Rowlett Mayor Tammy Dana-Bashian delivered her annual State of the City Address during a City Council meeting on Jan. 5.
The mayor discussed last year’s achievements in the city as well as goals for the new year during her fourth city address.
In response to the financial impact on the city, the property tax was lowered to 1.2 percent and the water rate by 5 percent. In 2020, the North Texas Municipal Water District agreed to a new regional water district contract with 13 member cities. In November, the Water District Board of Directors voted for Rowlett to be included in the resolution.
“We look forward to continuing our vigorous advocacy on behalf of Rowlett citizens and will now begin the next phase and work with the water district to ensure our community participates in the revised full sale water terms afforded to member cities,” Tana-Bahian said.
During the pandemic, emergency management and public health teams have been able to help the city through their essential efforts. Through the CARES Act, Rowlett provided funds to LifeMessage, Hope in Hands Food Pantry, Salvation Army, local businesses and household assistance programs. Through the Paycheck Protection Program, 675 businesses were able to receive assistance in funds based on needs.
“I would like to thank the entire city team for their dedication and resilience. Each one of you has adjusted to an ever-changing environment with grace and professionalism,” Tana-Bahian said. “You have created innovative ways for our residents to connect while mostly homebound and were able to continue high-surface levels jobs that certainly exceeded expectations in this difficult environment.”
The mayor also thanked the public safety teams for their dedication this year through new advancements such as grants. This year, the city increased police patrol staff by eight positions and additional dispatch positions. The Rowlett PD responded to 91,000 calls which included 1,300 priority calls with an average response time decreased by sixteen percent. The city will also add an additional resource to the crisis assistance program for mental health as the mental health needs have increased due to the economic downturn of the pandemic.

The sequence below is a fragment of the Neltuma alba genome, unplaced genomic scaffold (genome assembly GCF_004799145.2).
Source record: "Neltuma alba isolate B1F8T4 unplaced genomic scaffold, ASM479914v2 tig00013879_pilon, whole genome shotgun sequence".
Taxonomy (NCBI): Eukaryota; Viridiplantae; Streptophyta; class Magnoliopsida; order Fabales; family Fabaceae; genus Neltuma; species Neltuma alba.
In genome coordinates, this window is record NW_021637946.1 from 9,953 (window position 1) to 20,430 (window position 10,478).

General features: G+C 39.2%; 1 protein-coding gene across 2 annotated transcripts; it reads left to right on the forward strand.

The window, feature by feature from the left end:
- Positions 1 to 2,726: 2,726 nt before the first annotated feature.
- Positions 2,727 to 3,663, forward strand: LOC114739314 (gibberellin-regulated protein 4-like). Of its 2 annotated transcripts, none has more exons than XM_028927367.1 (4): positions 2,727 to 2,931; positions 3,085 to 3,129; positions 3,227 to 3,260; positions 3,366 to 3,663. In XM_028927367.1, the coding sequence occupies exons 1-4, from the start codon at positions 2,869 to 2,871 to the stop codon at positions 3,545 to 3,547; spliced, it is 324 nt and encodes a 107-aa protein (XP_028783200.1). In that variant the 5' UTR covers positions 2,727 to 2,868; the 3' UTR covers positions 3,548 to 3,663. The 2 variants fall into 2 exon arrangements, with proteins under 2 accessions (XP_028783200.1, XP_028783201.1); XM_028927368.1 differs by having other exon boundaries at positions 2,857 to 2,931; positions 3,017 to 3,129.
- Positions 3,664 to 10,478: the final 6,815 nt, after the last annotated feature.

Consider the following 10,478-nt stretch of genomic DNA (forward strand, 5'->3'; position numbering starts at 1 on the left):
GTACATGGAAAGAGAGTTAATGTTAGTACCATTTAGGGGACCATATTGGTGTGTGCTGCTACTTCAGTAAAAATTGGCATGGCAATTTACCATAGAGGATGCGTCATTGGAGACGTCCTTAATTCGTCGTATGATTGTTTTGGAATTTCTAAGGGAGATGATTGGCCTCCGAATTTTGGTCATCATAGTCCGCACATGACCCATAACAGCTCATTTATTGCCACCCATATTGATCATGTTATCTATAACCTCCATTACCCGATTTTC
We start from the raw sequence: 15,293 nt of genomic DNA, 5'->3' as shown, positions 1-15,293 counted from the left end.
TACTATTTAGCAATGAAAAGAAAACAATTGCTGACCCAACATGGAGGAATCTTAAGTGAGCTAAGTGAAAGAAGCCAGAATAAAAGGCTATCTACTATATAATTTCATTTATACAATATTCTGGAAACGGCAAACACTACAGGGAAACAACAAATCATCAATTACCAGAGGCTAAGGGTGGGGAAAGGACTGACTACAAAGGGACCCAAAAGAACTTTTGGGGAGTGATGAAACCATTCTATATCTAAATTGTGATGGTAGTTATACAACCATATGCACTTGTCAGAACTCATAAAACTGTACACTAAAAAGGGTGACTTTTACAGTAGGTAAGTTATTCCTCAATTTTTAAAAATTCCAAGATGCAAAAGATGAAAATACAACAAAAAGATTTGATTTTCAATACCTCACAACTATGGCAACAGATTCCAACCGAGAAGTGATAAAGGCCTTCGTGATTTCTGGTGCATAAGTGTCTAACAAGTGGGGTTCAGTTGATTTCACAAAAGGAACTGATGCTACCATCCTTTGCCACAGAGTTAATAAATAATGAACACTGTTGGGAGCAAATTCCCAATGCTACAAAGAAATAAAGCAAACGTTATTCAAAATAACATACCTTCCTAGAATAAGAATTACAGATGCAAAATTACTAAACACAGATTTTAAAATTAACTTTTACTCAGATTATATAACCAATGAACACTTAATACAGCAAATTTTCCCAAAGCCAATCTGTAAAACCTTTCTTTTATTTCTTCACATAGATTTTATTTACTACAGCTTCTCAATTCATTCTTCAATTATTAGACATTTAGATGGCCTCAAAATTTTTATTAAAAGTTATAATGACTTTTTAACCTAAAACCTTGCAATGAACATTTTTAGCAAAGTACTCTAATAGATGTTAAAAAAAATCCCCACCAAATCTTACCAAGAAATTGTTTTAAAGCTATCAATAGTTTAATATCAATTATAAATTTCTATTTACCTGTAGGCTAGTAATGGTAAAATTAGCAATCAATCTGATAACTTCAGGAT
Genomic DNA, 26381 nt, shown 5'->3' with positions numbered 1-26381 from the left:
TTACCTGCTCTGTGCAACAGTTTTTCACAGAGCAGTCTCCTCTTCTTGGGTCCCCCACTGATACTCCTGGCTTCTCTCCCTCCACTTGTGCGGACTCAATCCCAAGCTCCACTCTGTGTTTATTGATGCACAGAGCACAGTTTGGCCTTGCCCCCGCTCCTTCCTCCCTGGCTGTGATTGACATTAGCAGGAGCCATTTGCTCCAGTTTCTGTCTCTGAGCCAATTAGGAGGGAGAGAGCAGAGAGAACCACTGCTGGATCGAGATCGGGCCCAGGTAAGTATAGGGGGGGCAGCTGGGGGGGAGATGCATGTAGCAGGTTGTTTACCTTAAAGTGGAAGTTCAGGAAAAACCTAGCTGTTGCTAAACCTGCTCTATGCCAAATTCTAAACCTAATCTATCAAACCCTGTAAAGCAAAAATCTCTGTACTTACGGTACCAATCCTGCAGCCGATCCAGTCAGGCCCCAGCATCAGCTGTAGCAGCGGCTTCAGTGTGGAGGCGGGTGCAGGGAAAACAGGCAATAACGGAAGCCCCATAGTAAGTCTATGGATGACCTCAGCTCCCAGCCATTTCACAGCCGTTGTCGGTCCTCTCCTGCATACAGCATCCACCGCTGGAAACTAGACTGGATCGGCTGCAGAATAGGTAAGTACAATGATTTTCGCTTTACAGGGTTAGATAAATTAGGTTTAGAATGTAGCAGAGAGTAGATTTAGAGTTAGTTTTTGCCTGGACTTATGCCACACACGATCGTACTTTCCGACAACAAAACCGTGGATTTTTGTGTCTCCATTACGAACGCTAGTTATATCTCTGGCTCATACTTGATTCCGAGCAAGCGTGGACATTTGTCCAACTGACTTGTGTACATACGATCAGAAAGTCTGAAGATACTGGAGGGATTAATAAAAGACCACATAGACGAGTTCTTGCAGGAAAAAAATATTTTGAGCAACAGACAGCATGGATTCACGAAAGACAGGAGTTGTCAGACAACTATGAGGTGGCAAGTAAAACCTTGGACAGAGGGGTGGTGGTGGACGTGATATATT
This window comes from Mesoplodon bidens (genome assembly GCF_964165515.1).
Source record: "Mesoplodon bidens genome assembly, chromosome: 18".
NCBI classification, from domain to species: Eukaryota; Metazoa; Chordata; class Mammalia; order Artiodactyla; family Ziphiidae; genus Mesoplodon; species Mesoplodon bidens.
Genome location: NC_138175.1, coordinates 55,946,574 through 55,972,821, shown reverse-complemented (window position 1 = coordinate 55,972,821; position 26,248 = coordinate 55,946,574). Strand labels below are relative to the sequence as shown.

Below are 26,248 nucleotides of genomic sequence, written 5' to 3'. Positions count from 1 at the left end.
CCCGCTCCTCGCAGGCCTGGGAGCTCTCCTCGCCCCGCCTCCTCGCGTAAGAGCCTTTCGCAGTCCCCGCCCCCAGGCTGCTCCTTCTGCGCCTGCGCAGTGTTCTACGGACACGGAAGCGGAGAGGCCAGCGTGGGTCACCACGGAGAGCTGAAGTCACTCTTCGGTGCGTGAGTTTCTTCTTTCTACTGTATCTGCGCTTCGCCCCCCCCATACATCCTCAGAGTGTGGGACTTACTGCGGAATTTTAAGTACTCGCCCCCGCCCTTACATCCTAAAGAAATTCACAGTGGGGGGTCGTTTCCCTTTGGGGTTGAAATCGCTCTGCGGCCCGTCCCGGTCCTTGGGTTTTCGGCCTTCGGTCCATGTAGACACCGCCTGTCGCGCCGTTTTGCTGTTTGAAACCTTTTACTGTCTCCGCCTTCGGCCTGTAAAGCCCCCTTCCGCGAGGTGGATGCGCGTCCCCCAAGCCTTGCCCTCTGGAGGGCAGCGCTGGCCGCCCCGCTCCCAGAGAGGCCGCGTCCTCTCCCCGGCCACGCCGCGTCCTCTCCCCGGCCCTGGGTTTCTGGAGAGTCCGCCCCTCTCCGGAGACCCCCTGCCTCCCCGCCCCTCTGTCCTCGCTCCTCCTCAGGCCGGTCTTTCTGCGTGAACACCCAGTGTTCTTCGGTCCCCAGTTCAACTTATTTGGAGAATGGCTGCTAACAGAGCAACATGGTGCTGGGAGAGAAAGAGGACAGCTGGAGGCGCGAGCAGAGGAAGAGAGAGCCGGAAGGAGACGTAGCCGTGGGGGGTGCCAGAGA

“Last summer, our citizens and various groups in the city, came together to exercise their constitutionally protected right to protest social injustice which highlighted the issues faced by people of color across the nation,” Tana-Bahian said. “City leadership and law enforcement officials including Rowlett police officers, engaged with our residents and heard citizen organizers, reaffirming our police department’s commitment to safety and justice for all Rowlett citizens regardless of race.”
For the next bond election, the city estimated they could only fund approximately $40 million in general obligation bonds without an increase in the actual tax rate. The City Council will anticipate a bond election in May 2021 with considerations from an advisory board. The mayor also highlighted the need for new public facilities in the next few years. The city has focused on continuing the city’s growth, affordable and diverse housing, quality restaurants, major businesses, and infrastructure.
“I would like to give special gratitude to faith organizations, nonprofit communities, our hospitals and health workers, and other frontline workers for everything they did and continue to do to elevate our residents during a remarkable time of need,” Tana-Bahian said. “Each one of you working in these fields are heroes and we will forever be in your debt for their extraordinary service.”